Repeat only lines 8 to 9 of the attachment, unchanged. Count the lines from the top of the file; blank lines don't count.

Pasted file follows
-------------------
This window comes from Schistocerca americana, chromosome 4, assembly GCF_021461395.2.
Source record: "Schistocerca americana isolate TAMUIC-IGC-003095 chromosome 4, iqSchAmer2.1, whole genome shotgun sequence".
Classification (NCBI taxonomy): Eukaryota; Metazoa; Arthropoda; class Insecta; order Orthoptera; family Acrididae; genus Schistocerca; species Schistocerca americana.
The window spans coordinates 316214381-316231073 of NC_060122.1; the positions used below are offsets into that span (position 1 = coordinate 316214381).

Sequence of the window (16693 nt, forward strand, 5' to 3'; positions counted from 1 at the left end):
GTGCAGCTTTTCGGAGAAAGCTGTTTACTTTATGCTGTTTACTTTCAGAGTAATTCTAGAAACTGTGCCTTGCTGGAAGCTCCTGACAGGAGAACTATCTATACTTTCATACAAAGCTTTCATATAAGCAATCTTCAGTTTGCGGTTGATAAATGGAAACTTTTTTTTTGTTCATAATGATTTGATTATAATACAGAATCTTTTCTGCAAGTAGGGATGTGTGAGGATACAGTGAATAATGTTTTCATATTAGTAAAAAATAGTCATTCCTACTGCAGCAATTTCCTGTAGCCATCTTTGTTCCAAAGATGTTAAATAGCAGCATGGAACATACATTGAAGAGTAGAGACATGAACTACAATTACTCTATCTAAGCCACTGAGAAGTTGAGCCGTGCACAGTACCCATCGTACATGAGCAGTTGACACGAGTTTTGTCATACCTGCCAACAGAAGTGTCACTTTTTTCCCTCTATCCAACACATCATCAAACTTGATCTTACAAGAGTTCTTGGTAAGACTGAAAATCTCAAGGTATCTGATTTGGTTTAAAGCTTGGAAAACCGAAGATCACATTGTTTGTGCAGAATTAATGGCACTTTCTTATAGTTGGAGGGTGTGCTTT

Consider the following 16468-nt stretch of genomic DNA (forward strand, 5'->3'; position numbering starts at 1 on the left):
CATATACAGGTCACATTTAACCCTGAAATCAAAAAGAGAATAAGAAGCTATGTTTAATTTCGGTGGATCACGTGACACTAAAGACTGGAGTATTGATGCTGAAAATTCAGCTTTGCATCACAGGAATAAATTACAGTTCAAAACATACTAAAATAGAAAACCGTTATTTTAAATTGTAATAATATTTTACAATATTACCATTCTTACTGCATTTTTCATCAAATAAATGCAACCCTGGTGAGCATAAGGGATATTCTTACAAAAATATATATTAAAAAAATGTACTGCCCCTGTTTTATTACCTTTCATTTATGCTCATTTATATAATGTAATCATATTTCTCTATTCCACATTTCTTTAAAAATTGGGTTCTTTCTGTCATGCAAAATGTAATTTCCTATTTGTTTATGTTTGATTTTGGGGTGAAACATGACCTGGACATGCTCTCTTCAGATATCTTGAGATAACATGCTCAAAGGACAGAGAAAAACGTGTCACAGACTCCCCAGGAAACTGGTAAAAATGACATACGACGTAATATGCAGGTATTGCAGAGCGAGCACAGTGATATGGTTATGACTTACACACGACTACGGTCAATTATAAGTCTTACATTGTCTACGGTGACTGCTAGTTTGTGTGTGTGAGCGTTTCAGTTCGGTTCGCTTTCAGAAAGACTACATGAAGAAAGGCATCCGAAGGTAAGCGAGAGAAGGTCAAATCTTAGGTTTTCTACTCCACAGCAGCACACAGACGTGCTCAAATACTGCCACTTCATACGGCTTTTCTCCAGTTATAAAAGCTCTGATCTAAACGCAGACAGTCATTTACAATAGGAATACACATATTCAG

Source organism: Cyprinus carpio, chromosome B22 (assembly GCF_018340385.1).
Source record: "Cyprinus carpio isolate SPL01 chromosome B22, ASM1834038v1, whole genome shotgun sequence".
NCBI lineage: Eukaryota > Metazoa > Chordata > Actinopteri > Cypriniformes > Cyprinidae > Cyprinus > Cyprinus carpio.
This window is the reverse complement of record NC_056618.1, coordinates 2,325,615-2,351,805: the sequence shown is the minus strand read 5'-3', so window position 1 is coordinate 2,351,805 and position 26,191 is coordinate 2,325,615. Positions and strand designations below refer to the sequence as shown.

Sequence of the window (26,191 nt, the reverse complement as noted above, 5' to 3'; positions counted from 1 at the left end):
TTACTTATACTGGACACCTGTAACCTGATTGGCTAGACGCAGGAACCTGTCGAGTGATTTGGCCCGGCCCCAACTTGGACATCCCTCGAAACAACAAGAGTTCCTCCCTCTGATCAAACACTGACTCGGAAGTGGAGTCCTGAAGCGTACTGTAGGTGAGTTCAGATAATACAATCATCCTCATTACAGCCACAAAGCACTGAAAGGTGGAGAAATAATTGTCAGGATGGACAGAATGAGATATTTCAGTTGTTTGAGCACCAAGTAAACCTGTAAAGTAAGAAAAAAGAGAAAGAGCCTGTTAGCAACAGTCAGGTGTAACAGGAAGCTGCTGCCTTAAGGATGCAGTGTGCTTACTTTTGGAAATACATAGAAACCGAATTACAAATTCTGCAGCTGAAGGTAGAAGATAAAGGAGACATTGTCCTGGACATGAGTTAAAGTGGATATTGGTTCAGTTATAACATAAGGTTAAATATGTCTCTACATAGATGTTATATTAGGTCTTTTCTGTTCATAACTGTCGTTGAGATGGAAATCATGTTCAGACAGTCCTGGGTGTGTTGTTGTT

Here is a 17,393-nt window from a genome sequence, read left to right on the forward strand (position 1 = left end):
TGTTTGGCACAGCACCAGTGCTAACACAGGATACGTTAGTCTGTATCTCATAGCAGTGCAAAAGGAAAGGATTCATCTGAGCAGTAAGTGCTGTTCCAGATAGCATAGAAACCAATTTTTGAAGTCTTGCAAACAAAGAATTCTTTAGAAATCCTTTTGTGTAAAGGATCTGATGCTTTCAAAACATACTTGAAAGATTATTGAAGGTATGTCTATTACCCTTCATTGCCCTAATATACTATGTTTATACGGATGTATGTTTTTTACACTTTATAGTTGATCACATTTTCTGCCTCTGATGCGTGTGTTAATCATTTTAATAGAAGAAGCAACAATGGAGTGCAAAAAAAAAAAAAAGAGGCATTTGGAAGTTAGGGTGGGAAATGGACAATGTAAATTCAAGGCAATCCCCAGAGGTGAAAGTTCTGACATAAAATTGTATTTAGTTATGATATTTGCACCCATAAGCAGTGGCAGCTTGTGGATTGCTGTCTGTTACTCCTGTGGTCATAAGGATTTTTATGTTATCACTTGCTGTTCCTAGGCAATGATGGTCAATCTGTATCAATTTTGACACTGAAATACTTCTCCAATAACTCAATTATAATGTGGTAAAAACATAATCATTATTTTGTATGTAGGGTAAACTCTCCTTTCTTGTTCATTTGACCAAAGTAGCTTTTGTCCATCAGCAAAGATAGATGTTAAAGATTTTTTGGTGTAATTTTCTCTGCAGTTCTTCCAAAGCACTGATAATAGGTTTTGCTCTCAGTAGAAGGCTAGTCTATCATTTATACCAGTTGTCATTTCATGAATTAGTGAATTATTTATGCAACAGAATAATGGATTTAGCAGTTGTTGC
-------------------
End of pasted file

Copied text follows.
CATATACAGGTCACATTTAACCCTGAAATCAAAAAGAGAATAAGAAGCTATGTTTAATTTCGGTGGATCACGTGACACTAAAGACTGGAGTATTGATGCTGAAAATTCAGCTTTGCATCACAGGAATAAATTACAGTTCAAAACATACTAAAATAGAAAACCGTTATTTTAAATTGTAATAATATTTTACAATATTACCATTCTTACTGCATTTTTCATCAAATAAATGCAACCCTGGTGAGCATAAGGGATATTCTTACAAAAATATATATTAAAAAAATGTACTGCCCCTGTTTTATTACCTTTCATTTATGCTCATTTATATAATGTAATCATATTTCTCTATTCCACATTTCTTTAAAAATTGGGTTCTTTCTGTCATGCAAAATGTAATTTCCTATTTGTTTATGTTTGATTTTGGGGTGAAACATGACCTGGACATGCTCTCTTCAGATATCTTGAGATAACATGCTCAAAGGACAGAGAAAAACGTGTCACAGACTCCCCAGGAAACTGGTAAAAATGACATACGACGTAATATGCAGGTATTGCAGAGCGAGCACAGTGATATGGTTATGACTTACACACGACTACGGTCAATTATAAGTCTTACATTGTCTACGGTGACTGCTAGTTTGTGTGTGTGAGCGTTTCAGTTCGGTTCGCTTTCAGAAAGACTACATGAAGAAAGGCATCCGAAGGTAAGCGAGAGAAGGTCAAATCTTAGGTTTTCTACTCCACAGCAGCACACAGACGTGCTCAAATACTGCCACTTCATACGGCTTTTCTCCAGTTATAAAAGCTCTGATCTAAACGCAGACAGTCATTTACAATAGGAATACACATATTCAG

Source organism: Cyprinus carpio, chromosome B22 (assembly GCF_018340385.1).